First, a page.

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I’m your average young American. I grew up in a house with four bedrooms and plenty of food to eat every day. I worked hard in high school to get into a good college, and my parents taught me to treat others with kindness and respect. I love going to the movies, coffee is an everyday necessity and I spend way too much time on my phone.

At the same time, I’m not your average American. I’ve loved the Lord since a young age and that has been the determining factor in every decision of my life. I have a deep love for people and strong convictions about what is right and wrong. I went to a Christian school and studied theology, and I want to do overseas missions. My heart has been captivated for the broken and hurting of the world.

I was about eight years old when I first grasped the fact that there were Christians who had something to lose when they said they loved Jesus. I remember having a difficult time understanding this; loving Jesus was celebrated in the environment I grew up in. What did it mean that some children didn’t have shoes or a home and had lost their parents because they were Christians? I clearly remember when an American missionary couple was kidnapped and held for a year in the jungles of the Philippines; my family and I prayed every day for a year for their release. Even at a young age, these stories marked me. My parents choose to share what was going on in the nations with me at a young age, and as a result: I have a heart of compassion for the world.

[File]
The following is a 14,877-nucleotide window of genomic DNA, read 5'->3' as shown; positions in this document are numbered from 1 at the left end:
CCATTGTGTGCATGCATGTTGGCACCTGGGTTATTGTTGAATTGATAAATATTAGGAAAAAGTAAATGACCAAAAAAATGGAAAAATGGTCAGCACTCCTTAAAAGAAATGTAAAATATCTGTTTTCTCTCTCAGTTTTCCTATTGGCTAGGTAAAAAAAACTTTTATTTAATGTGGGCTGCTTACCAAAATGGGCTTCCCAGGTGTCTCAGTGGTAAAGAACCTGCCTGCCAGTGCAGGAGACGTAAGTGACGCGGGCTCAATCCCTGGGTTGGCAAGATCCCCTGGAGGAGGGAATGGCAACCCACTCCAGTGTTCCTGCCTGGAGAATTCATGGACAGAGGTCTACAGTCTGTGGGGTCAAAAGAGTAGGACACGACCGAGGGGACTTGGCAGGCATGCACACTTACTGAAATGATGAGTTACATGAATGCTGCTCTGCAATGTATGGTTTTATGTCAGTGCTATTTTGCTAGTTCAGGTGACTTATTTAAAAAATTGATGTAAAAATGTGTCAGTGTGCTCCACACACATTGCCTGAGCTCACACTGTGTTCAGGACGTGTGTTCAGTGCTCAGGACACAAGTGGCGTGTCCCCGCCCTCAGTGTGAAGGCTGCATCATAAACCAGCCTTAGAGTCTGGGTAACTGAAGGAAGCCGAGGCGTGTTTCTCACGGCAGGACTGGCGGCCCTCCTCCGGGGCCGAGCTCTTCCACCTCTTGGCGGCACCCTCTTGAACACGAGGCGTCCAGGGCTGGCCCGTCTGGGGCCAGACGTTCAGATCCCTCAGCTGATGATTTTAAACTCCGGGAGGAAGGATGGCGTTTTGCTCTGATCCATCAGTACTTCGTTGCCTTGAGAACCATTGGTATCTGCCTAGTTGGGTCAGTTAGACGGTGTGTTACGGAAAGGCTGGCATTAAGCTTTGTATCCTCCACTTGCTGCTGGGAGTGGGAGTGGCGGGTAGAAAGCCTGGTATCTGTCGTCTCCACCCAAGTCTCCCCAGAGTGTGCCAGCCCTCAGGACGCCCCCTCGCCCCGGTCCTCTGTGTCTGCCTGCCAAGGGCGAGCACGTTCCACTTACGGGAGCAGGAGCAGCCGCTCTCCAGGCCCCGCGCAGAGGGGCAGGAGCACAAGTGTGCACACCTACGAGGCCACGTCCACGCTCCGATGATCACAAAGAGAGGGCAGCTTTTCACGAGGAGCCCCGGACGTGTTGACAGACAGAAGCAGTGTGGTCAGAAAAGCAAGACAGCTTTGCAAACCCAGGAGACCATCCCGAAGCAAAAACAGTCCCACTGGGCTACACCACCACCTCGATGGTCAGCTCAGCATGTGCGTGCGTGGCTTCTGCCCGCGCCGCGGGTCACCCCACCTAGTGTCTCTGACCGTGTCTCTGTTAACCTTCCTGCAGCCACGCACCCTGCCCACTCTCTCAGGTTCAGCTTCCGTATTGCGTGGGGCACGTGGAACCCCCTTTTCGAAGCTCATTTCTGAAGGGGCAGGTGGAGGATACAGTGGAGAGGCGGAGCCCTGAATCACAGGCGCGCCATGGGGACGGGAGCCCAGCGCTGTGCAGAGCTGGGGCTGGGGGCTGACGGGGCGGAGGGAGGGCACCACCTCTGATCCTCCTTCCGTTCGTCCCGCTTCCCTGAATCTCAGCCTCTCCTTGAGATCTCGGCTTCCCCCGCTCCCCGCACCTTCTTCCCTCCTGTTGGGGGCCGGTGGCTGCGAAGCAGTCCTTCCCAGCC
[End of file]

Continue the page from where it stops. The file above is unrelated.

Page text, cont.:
When we hear stories of believers being persecuted overseas, western Christians typically have two types of responses: fear and guilt. We ask ourselves, “What if this comes to us?” In guilt, we wonder, “Why am I blessed with such a comfortable life while my brothers and sisters suffer?” Although both reactions are natural, neither response moves us to action. So what should be our response?

My answer is simple: prayer and obedience. Prayer is to be our natural response to both the horrors of our world and the blessings we receive in the midst of it. Suffering believers covet the prayers of the body of Christ, for prayer is the most powerful tool we possess. If we cannot lift up our brothers and sisters in prayer, are we truly part of the same body?

The second part of our response should be obedience to the Lord about how to best serve our persecuted family. We should strive for faithfulness, even if our response seems ineffective. If we are answering the Lord’s call to faithfulness, then the rest doesn’t matter. It is the Lord’s job to bring justice, to bring in the harvest and to reward the righteous. He simply asks that we be faithful sowers. God is concerned with the condition of our hearts towards our brothers and sisters, for hearts that are tender are hearts that can be broken for what breaks God’s heart.

I encourage you today to think about this answer of prayer and obedience. Although a simple answer, it is not simple to do. Yet aren’t we promised that when we are weak, He is strong? Let your faith be encouraged by our dear brothers and sisters who fight hard battles every day and let yourself be moved from compassion to action.

R J Everett works for The Voice of the Martyrs USA